Apple and Google have both revealed plans to cut their percentage take from subscriptions in their respective mobile app stores.

Apple and Google’s mobile stores have been criticised for their charges, taking a 30% cut off each in-app purchase. This was most impactual on purchasing subscriptions in-app, which required companies to either lose out by reducing their cut to keep it the same price or bump up prices to receive the same, but force users to sign up at an extra charge just because of their platform.

Whilst they will continue to take a percentage of profits from apps their cut is being reduced to 15%, Apple revealed this week. There is a catch to Apple’s new promise of 85% share to the company, that being that for the first year they will still receive 70%. Once their subscriber has been paying for a subscription for a year then the company gets to keep 85% of their subscription charge for that subscriber.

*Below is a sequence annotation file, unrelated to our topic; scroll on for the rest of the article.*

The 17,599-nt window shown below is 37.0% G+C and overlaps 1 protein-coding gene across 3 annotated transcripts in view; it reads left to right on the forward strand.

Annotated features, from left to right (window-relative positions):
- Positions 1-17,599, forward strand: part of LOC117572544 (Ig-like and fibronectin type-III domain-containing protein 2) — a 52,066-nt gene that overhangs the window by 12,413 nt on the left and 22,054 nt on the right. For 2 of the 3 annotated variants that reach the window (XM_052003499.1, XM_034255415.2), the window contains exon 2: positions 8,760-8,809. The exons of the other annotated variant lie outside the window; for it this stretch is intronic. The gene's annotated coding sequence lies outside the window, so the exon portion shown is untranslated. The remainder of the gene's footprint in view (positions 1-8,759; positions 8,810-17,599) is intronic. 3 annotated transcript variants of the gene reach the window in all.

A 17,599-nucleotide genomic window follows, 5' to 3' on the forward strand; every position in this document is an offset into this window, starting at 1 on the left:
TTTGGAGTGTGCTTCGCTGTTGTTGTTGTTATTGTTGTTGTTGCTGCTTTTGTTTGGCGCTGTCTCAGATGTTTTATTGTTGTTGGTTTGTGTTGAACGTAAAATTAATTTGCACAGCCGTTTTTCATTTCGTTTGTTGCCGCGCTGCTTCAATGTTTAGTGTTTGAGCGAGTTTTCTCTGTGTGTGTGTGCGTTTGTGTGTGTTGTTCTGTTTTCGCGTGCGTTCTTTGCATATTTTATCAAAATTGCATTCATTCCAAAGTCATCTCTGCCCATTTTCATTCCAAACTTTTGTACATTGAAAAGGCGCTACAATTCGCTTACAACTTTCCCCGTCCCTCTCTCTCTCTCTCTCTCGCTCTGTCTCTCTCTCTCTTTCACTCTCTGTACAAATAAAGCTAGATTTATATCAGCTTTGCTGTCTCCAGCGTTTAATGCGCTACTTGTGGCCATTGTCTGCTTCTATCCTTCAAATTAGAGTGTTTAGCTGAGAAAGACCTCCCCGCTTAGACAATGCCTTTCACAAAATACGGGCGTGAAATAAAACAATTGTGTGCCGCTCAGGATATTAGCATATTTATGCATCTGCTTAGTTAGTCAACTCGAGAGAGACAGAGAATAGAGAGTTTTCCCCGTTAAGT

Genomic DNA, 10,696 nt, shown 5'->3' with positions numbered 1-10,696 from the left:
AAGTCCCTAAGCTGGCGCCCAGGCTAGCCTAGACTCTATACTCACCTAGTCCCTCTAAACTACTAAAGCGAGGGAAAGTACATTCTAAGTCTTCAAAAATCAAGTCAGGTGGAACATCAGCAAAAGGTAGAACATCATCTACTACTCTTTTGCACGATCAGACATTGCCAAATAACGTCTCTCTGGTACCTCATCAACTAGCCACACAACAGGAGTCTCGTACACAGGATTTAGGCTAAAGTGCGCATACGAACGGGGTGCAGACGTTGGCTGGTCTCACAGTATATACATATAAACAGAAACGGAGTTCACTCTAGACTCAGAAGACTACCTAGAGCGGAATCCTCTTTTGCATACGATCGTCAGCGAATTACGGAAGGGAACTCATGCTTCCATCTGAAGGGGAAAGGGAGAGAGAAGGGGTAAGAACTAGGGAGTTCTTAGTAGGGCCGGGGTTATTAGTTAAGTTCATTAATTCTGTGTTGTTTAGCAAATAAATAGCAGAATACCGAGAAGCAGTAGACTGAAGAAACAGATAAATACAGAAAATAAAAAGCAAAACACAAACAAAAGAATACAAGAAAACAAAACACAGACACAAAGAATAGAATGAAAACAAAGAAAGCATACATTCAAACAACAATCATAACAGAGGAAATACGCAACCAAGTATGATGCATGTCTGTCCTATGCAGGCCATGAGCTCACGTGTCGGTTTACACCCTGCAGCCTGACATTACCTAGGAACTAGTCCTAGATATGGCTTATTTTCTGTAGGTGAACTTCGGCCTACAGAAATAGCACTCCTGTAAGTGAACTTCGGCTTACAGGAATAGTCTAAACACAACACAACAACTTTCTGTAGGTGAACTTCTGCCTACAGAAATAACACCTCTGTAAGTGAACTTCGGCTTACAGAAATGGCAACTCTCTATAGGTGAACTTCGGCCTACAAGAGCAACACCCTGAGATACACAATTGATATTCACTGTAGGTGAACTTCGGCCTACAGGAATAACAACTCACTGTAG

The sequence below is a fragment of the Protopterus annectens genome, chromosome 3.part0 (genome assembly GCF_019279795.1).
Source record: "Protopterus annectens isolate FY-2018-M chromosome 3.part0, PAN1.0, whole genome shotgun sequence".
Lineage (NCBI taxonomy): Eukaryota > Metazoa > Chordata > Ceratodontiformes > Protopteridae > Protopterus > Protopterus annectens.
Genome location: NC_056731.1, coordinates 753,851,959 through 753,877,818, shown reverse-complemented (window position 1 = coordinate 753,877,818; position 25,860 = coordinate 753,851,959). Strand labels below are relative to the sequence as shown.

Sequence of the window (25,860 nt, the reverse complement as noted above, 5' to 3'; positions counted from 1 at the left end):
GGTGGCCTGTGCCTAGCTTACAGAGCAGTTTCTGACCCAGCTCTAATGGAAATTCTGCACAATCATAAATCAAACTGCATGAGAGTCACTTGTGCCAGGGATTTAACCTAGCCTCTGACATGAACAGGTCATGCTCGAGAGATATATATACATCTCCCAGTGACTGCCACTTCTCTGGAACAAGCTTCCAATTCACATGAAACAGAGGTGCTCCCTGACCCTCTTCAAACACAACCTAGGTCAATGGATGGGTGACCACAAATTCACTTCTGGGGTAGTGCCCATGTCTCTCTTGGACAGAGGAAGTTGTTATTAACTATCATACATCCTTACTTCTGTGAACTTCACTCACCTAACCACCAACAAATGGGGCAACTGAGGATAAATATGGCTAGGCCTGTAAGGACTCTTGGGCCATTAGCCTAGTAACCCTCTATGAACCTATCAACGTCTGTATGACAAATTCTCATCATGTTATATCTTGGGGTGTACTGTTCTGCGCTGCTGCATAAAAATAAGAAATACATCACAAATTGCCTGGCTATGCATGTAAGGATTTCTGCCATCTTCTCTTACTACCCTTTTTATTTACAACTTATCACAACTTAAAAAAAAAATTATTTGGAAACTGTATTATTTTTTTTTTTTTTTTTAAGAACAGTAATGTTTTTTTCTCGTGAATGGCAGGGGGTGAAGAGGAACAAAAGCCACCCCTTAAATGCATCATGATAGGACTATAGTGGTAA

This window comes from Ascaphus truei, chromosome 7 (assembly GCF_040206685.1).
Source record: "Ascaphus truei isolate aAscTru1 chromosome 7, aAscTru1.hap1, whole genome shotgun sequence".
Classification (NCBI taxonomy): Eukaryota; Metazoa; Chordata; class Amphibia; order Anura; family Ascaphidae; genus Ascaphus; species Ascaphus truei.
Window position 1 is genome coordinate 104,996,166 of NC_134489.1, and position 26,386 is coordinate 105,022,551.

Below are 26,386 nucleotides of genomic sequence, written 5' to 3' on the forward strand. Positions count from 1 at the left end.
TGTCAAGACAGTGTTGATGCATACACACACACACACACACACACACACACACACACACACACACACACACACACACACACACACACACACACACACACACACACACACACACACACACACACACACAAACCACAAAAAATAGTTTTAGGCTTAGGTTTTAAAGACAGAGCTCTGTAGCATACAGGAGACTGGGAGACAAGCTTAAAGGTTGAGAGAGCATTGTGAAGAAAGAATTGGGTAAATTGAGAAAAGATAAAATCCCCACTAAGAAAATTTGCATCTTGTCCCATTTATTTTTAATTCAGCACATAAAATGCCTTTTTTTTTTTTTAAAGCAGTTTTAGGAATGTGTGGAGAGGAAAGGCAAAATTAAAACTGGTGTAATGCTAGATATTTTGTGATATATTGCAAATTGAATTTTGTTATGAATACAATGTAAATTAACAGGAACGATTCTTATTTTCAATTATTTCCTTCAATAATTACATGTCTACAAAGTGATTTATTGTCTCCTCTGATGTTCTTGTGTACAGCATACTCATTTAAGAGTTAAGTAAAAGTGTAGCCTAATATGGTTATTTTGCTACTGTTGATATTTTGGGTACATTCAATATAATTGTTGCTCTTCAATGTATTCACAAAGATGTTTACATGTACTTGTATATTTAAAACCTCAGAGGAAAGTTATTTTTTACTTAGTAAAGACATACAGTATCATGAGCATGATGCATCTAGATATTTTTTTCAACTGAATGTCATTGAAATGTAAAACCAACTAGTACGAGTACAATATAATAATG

Shortly after Apple’s announcement Google revealed that they will be moving to a 85/15 split for subscriptions purchased through their app store. Google didn’t just steal Apple’s thunder with this move but one upped them as Google’s deal is applicable straight away, without a years dedication before the company itself can start benefitting more.

This is big news for music streamers who have taken issue with the policies in the past, in particular Spotify with Apple’s store. Spotify notoriously urged users to stop paying for Spotify Premium through the Apple App Store, where they were being charged $12.99 instead of the usual $9.99 thanks to Apple’s charges. Fortunately there’s a simple work around by just signing up on another platform then logging in on mobile after.

So these new changes could mean that Spotify users paying through Apple could see their monthly cost reduce to $11.50 after a years dedication… It’s something. Whether this resonates further than a news story will have to be seen when Apple applies the changes on June 13th.